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Google Pays Pocket Change for Violating Safari Users' Privacy

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By William Peacock, Esq. on November 19, 2013 2:55 PM

Remember that time Google wrote cookies to deliberately circumvent privacy settings in Safari users' browsers and to track user activity?

No? No big deal. Sure, it was hugely invasive, but if the settlements are any indication, no one seems to be particularly concerned. The Internet giant, which had $14.9 billion in revenue last quarter, will pay about $17 million to 37 states as part of a settlement in ongoing litigation over the issue. According to The Associated Press, it would take the company about three hours to generate enough revenue to cover the tab.

Tracking Code

Before a graduate student at Stanford stumbled upon the code, Google had assured Safari (Apple's default browser) users that they would not be tracked unless they opted-in by changing their browser settings. Instead, the cookie used circumvented the browser settings, allowing Google to track users' behavior across multiple sites.

Google claimed that the entire matter was an accident and disabled the cookies after they were discovered.

Not the Only Payout

Last year, the Federal Trade Commission fined Google $22.5 million. At the time, it was the largest penalty ever for a civil violation, reports the AP.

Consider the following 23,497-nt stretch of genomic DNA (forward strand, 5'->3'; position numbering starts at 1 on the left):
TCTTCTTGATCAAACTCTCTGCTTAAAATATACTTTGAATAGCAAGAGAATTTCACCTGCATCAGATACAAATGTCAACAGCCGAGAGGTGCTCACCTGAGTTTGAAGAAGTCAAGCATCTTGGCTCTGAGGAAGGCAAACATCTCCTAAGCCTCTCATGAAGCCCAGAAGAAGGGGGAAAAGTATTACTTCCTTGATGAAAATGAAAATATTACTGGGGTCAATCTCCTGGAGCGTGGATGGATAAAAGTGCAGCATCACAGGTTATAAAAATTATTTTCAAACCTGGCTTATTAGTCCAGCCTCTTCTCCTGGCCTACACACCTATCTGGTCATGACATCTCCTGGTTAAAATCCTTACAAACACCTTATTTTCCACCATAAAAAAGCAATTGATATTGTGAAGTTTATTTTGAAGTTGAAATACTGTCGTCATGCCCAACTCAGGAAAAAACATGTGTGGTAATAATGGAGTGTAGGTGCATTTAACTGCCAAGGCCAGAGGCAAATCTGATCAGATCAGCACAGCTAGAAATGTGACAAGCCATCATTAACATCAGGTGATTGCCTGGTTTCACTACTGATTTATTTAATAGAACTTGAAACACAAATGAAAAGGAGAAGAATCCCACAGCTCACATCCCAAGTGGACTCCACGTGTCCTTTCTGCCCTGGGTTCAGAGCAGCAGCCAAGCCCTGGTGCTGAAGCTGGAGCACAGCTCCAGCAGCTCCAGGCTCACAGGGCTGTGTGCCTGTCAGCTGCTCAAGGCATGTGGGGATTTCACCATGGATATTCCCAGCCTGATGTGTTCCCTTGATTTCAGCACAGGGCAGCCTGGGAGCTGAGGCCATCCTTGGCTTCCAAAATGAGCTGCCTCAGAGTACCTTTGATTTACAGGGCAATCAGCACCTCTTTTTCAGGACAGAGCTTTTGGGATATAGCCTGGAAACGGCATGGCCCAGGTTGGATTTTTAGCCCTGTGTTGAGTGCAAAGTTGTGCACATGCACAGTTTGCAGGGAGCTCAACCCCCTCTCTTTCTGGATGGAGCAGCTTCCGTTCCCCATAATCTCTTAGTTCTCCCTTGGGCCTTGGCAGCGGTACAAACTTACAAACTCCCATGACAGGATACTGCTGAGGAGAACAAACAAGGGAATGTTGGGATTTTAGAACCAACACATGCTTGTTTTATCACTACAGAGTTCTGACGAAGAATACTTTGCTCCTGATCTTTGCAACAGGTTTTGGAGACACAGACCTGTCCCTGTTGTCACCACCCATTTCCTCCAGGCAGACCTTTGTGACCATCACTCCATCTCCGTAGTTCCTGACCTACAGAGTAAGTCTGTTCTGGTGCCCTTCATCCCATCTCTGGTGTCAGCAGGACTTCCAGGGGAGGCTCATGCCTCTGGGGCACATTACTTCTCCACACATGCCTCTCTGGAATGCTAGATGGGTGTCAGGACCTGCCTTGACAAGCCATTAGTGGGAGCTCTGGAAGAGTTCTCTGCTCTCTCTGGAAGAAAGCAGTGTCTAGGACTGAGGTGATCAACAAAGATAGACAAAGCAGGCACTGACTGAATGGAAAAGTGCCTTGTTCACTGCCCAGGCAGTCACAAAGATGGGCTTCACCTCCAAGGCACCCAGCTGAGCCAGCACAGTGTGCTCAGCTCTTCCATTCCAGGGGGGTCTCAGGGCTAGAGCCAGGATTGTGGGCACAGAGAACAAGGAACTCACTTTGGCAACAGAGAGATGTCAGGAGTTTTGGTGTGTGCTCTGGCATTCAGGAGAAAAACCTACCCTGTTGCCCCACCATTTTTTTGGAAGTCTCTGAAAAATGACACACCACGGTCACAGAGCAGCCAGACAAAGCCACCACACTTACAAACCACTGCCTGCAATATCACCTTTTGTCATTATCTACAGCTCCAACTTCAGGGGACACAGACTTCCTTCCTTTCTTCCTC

Injunctive Relief

According to a press release from the New York Attorney General's office, Google has also agreed to do the following:

  • Not deploy the type of code used in this case to override a browser's cookie blocking settings without the consumer's consent unless it is necessary to do so in order to detect, prevent or otherwise address fraud, security or technical issues.
  • Not misrepresent or omit material information to consumers about how they can use any particular Google product, service, or tool to directly manage how Google serves advertisements to their browsers.
  • Improve the information it gives consumers regarding cookies, their purpose, and how the cookies are managed by consumers using Google's products or services and tools.
  • Maintain systems designed to ensure the expiration of the third-party cookies set on Safari Web browsers while their default settings had been circumvented.

The AP reports that Google will maintain a special webpage dedicated to the company's cookie use for the next five years.

They're Still Snooping

If you think cookies are bad, according to Valleywag, the company is now testing a program that tracks smartphone users' locations to determine which stores they visit, where they eat, etc., in order to measure the impact of their mobile ads.

And it's not just Android phones. iPhone users who open a Google app, such as the Google search app, or Gmail, Chrome, or Google Maps, can also have their location tracked.

What do you think the payout on that will be, in 2015 or so -- $30 million?

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